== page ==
Which must certainly come as news to Mr. Fantastic, who can stretch his digits into any shape that could penetrate and manipulate a locking mechanism.

With the damaging effects of the Skrulls' presence in King's Crossing taken care of, does this bring an end to our whatever-happened-to question regarding the whereabouts of our three alien cows? Unfortunately, no.  The life of contentment that Reed promised for them was a bust--because while it turns out they didn't die in the Kree-Skrull War after all, they suffered a rather gruesome fate almost immediately after being captured by the Avengers. Thanks to what we learn in a 1995 story by Grant Morrison and Mark Millar, whose Skrull Kill Krew series virtually tests the waters for a little event called Secret Invasion that would hit the shelves fifteen years later, it seems the military takes custody of the Skrulls, only to sanction their termination. And then things take a grisly turn, as our Kill Krew recite the chain of events.

No, I don't know why the Skrulls were slaughtered like meat, especially after resuming their original forms upon their death. Either the military, out of some twisted wish to treat their alien prisoners sadistically, was terribly ignorant of how the alien DNA would interact with human, er, consumers--or they intentionally wanted this "virus" to spread among the human race for reasons unknown. Believe me, you don't want to dive into Skrull Kill Krew in an attempt to piece things together, since the series appears to be little more than an exercise in execution-style murder.

A very long and winding road for our three malevolent Skrulls, one that took over three decades to be resolved. There's still the matter of the fourth Skrull, whereabouts unknown*, just waiting for some enterprising Marvel writer to raise from obscurity. But what angle would the writer take with the story? Well, that Skrull would certainly have *ahem* a beef with our military...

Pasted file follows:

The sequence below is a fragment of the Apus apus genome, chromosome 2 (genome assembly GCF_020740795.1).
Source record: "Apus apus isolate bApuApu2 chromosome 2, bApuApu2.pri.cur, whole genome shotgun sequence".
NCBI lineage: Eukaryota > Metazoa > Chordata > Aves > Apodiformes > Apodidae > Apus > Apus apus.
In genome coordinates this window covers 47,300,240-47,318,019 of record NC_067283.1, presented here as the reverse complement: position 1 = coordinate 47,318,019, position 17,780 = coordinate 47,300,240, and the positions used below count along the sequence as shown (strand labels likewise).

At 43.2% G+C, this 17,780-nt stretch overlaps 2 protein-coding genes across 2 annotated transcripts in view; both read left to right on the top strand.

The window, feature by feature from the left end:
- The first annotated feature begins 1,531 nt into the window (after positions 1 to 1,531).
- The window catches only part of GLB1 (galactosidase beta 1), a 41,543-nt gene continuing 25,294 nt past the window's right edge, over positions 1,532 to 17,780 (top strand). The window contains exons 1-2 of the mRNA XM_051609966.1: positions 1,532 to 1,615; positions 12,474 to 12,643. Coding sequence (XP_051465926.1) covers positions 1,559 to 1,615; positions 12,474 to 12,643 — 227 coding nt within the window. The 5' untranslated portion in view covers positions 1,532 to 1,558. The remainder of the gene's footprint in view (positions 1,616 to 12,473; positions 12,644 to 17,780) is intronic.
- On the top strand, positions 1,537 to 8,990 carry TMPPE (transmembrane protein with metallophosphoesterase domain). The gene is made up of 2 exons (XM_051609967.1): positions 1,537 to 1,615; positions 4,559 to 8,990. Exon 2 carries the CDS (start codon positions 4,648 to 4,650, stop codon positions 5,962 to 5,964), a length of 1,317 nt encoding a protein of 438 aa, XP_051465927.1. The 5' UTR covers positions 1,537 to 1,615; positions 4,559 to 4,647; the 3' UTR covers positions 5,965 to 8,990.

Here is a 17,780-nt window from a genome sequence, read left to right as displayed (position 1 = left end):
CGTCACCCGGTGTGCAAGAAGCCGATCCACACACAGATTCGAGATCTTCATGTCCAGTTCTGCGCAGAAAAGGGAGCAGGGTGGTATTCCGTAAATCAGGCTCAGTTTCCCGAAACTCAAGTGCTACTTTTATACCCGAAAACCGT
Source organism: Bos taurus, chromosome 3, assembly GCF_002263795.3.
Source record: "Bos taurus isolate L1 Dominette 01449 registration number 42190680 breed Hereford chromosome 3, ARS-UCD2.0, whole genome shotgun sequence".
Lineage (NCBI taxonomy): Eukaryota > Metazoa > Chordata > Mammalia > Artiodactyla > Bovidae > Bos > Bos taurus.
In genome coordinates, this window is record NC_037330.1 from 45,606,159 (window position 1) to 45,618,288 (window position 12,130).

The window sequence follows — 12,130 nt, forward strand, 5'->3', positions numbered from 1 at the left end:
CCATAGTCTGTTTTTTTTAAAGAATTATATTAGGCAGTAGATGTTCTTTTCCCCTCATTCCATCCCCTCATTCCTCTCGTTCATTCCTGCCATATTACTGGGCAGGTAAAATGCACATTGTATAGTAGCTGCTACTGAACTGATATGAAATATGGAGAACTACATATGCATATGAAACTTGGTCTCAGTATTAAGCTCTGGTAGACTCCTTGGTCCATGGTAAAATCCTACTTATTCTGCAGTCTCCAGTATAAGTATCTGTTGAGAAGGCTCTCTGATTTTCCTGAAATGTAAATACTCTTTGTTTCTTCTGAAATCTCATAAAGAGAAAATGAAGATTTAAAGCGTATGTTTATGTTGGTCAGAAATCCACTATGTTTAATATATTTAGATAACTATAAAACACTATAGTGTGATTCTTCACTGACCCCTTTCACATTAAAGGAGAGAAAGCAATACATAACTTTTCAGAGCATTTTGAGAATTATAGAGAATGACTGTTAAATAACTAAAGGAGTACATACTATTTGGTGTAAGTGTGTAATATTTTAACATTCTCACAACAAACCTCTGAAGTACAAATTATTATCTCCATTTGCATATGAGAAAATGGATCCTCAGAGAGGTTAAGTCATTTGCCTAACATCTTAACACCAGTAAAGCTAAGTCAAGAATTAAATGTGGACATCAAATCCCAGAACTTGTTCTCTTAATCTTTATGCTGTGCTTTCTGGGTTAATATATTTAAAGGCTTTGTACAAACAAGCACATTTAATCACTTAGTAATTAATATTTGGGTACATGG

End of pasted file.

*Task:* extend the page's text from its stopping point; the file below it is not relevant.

*Thanks to an alert reader, you'll find the answer in the Comment thread!


Anonymous said...

I first read the original Skrulls story when I was 11 and it occurred to me at the time that the newly bovine Skrulls could be turned into beef any day so they might not be living contented lives for long - but it didn't occur to me that they'd infect the food chain with a Skrull virus ! And I love how Marvel characters read newspapers - the story in which they were interested was on the front page but they were always shown reading the back page or, in Johnny's case here, the middle pages :D

Kid said...

You may be interested in my own posts about these 'lapses', CF. You can find them here:


I offer my own explanation for the missing Skrull in the second one.

Comicsfan said...

Y'know, Colin, the newspaper thing never really bothered me--after all, many news and magazine stories are continued on another page, so presumably the FF wanted to be sure they read the article fully before making their plans.

About that fourth Skrull, Kid, maybe it's best if we just conclude that Stan and Jack just got their wires crossed and leave it at that. There was a one-shot no-prize comic that mentioned a number of such blunders--I wonder if this one is in there? At any rate, it looks like we're stuck with "Larry," "Moe," and "Curly" for the duration, and no "Shemp"--even Kirby is sticking with the trio for their rogues gallery entry.

B Smith said...

Er, was it not established in Avengers #97 - the last issue of the Kree-Skrull War - that the fourth Skrull had taken the shape of H. Warren Craddock and, using subtle hypnosis, fanned the flames of xenophobic fervour among the unwitting human race? A footnote from Stan even confirmed that it was so.

Comicsfan said...

Excellent bit of detective work, B! (Or perhaps I should be thanking Nick Fury for doing the legwork on this one, eh?) I guess our boy wasn't as keen on returning to the Andromeda galaxy with the rest of the Skrulls as Reed surmised. Maybe he was trying to return as a stowaway, discovered, and forced to fess up about how the FF's deception pretty much made idiots of the Skrulls on the ship--news which probably didn't thrill the ship's commander. "Fool! You and your team failed miserably! You're hereby exiled! Back to the mudball Earth with you!"